Some garden birds & native garden animals have seen drastic decline in the last 50 years:
Tree sparrows ⇩ 97%
Starlings ⇩ 85%
Bullfinches ⇩ 53%
Song thrushes ⇩ 48%
Fortunately, there are many simple ways for everyone to lend our garden wildlife a helping hand this winter…
Feed the birds
Birds can expend a huge amount of energy just staying warm during cold winter nights, meaning that finding food is a top priority during daylight hours. Providing a consistent supply of energy-rich foods can make an enormous difference to native birds, whilst also providing you with a fantastic opportunity to watch them.
Finding fresh water is just as important as finding food because animals still need to drink. Birds also need to bathe regularly to keep their plumage in good condition, so putting out a shallow dish of fresh water is another simple way to help.
Hedgehogs, frogs, toads, newts, bats and many insects spend the winter months hibernating. Leaving a few piles of logs and leaves in the garden will provide them with a sheltered place to rest. Remember to check bonfires before lighting and compost heaps before turning in case something has taken winter refuge underneath.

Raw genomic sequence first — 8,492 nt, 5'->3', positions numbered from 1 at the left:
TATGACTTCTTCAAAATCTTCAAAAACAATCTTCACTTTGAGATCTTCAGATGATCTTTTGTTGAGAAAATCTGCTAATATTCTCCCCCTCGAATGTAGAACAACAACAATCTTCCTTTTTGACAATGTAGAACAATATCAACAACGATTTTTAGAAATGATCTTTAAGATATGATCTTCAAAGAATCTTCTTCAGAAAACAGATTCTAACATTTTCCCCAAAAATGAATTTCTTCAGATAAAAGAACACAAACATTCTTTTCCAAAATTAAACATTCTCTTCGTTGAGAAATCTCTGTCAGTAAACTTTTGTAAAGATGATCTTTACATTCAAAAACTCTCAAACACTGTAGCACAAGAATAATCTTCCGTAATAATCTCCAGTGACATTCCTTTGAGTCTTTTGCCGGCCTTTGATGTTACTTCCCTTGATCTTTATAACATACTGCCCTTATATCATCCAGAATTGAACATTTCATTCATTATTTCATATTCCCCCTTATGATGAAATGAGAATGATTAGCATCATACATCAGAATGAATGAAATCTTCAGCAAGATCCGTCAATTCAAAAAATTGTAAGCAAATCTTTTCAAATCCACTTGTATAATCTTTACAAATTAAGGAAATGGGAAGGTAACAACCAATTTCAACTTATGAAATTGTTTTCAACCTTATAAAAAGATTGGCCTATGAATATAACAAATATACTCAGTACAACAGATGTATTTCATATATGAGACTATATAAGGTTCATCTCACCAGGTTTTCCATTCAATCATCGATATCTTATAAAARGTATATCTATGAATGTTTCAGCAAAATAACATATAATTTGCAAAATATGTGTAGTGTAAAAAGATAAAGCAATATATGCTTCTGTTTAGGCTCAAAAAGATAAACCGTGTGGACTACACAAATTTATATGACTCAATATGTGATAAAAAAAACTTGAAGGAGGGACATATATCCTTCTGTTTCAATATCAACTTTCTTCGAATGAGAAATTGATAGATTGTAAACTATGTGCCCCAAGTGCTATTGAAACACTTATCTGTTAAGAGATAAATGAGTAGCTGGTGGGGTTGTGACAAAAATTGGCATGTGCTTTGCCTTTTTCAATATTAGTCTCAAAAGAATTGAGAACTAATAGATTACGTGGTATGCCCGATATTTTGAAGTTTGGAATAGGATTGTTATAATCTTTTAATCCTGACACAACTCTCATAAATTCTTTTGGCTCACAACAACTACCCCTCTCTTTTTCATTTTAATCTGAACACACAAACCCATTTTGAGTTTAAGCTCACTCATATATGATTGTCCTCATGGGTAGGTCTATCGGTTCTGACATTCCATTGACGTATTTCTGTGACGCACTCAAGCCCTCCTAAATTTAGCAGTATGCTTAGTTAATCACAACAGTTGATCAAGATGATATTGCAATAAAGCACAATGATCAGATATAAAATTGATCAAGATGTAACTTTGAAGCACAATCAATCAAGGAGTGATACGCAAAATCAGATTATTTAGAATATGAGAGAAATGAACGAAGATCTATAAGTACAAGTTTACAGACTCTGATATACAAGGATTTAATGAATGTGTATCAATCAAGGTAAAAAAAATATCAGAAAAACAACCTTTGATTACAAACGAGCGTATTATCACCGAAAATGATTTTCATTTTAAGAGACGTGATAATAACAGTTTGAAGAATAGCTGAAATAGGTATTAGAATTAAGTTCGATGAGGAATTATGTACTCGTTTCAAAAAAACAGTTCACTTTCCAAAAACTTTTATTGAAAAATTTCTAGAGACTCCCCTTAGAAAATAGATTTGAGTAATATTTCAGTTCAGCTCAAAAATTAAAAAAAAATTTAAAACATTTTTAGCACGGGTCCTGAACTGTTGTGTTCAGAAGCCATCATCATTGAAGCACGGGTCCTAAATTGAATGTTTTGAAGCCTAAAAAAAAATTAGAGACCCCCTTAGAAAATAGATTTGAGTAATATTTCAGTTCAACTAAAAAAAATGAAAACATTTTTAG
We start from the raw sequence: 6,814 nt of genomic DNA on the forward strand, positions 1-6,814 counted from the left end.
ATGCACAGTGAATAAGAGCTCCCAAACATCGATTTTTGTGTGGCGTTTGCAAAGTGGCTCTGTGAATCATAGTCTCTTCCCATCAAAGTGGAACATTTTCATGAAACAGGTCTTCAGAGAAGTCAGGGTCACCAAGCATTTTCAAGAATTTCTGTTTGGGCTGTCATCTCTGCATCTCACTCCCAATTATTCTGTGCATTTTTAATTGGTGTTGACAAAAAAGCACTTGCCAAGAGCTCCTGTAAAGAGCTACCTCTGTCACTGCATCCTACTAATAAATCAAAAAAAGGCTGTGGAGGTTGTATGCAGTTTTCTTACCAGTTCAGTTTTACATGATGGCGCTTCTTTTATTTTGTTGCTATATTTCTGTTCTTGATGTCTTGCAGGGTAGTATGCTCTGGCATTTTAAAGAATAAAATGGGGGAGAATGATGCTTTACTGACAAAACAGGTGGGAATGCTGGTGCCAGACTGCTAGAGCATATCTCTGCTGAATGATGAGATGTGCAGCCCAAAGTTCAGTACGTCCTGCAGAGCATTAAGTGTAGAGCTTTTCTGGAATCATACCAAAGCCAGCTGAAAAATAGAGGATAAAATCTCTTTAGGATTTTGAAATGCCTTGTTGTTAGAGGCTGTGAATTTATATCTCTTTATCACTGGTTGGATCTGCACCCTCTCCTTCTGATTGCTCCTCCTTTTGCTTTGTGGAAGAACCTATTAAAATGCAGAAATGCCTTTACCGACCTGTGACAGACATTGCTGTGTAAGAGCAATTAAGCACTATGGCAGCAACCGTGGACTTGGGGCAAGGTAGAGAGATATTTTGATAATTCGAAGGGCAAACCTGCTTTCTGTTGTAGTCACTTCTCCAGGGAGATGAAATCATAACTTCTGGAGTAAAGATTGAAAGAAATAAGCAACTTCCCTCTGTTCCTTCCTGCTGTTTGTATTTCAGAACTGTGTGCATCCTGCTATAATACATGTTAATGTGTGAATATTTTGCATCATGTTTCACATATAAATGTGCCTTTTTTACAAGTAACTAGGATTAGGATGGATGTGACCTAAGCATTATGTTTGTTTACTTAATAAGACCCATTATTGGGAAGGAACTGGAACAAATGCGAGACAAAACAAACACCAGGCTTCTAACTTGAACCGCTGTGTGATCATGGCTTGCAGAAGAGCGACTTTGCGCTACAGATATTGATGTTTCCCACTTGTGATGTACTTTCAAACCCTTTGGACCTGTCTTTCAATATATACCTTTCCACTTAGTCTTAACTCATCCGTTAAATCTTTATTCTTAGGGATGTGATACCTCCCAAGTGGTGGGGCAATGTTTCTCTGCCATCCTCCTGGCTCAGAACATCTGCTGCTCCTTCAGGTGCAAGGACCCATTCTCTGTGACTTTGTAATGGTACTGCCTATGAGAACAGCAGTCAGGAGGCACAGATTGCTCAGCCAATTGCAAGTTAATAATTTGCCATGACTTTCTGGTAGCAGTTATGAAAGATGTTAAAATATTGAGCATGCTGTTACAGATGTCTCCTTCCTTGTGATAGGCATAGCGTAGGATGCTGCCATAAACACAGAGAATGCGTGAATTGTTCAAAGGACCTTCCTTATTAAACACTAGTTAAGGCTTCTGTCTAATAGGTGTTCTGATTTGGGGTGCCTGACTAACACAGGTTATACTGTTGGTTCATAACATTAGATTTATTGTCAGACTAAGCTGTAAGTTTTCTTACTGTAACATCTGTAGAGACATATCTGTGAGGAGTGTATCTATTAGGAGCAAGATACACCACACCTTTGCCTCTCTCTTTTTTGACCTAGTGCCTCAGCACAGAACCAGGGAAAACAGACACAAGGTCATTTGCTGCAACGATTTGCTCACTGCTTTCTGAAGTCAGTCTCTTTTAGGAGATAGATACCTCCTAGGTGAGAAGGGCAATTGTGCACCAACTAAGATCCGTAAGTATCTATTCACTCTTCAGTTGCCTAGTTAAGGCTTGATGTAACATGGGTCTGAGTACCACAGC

Prepare for spring
Late winter is the time to prepare your garden for spring to ensure that it continues to play an important role for wildlife. Nest boxes, which may have been used overwinter as shelters for small birds such as wrens, will need to be cleaned ready for nesting season. Early-flowering plants should be planted to give pollinators an important early source of nectar, and flowerbeds can be mulched to nourish the soil.
For more information about planning and planting for wildlife and increased biodiversity why not contact our team or for more information go to our Environment & Biodiversity Page.